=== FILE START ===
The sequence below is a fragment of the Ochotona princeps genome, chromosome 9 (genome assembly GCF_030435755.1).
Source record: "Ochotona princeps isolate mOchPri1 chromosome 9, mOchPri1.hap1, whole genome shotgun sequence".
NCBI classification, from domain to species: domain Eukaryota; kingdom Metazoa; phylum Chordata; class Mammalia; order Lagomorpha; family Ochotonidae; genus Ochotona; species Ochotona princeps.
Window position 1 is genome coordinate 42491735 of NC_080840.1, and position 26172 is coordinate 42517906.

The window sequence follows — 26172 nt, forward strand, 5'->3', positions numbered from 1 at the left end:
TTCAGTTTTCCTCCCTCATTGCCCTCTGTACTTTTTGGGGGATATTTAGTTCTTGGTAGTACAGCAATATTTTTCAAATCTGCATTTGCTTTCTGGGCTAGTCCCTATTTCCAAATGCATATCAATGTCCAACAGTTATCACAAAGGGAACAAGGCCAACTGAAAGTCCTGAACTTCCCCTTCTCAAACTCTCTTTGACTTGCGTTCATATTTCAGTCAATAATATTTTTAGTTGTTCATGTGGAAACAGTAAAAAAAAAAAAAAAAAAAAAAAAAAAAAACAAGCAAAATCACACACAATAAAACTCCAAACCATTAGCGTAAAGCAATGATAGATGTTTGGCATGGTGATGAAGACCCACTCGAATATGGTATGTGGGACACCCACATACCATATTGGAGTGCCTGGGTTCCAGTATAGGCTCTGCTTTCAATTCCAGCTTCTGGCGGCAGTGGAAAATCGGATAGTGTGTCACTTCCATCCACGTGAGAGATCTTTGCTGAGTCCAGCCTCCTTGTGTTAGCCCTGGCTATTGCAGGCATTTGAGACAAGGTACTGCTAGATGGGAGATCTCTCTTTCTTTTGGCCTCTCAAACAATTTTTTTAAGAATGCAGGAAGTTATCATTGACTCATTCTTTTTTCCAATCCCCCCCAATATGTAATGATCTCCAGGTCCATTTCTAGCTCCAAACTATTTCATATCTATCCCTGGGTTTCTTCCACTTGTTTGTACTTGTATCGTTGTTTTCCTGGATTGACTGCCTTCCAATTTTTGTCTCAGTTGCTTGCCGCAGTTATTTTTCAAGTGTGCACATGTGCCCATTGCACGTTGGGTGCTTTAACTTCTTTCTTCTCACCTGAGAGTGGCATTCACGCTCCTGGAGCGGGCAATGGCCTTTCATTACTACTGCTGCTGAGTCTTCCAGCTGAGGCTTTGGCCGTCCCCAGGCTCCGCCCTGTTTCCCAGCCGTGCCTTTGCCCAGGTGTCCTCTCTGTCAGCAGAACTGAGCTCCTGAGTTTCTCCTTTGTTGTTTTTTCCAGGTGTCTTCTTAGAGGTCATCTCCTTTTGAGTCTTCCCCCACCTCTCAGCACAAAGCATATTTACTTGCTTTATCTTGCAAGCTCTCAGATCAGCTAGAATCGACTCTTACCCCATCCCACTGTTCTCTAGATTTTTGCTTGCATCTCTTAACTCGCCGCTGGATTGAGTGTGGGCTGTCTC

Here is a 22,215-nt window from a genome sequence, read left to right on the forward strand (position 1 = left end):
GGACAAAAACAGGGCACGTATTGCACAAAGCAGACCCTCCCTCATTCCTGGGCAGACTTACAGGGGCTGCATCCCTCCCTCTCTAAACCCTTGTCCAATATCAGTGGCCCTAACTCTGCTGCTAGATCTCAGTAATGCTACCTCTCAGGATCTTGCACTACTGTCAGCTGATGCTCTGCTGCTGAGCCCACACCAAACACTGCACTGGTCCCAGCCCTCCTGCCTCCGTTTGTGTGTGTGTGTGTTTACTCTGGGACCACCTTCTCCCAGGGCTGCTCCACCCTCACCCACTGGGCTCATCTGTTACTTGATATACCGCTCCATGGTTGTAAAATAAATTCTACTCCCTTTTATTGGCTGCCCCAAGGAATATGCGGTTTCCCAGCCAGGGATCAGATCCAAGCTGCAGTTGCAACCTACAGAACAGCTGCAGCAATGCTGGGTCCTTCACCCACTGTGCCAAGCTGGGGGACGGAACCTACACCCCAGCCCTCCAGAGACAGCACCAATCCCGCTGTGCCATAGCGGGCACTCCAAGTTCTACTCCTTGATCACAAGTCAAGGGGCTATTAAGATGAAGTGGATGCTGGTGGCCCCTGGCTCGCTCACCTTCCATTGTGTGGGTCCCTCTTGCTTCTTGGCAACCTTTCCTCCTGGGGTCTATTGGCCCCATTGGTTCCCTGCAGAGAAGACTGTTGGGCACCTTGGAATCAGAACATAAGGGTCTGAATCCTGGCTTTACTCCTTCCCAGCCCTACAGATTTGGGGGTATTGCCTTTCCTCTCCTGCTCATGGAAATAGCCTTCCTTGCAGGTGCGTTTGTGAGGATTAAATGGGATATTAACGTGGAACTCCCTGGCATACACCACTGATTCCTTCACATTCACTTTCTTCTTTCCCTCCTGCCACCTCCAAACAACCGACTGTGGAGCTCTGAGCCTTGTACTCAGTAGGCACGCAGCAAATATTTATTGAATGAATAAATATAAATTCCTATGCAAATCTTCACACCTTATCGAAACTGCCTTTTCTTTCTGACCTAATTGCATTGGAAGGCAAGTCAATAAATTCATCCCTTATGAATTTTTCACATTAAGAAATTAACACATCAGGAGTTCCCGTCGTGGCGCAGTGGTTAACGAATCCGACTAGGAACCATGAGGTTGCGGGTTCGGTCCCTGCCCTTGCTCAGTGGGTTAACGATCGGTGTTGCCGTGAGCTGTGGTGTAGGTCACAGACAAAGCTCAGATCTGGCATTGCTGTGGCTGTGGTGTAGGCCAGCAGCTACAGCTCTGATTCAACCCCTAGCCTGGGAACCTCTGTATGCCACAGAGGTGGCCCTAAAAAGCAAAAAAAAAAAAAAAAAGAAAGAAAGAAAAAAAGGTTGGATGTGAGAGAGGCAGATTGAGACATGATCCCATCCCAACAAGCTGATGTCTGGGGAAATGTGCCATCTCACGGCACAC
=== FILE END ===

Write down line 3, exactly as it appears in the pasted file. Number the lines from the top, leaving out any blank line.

NCBI classification, from domain to species: domain Eukaryota; kingdom Metazoa; phylum Chordata; class Mammalia; order Lagomorpha; family Ochotonidae; genus Ochotona; species Ochotona princeps.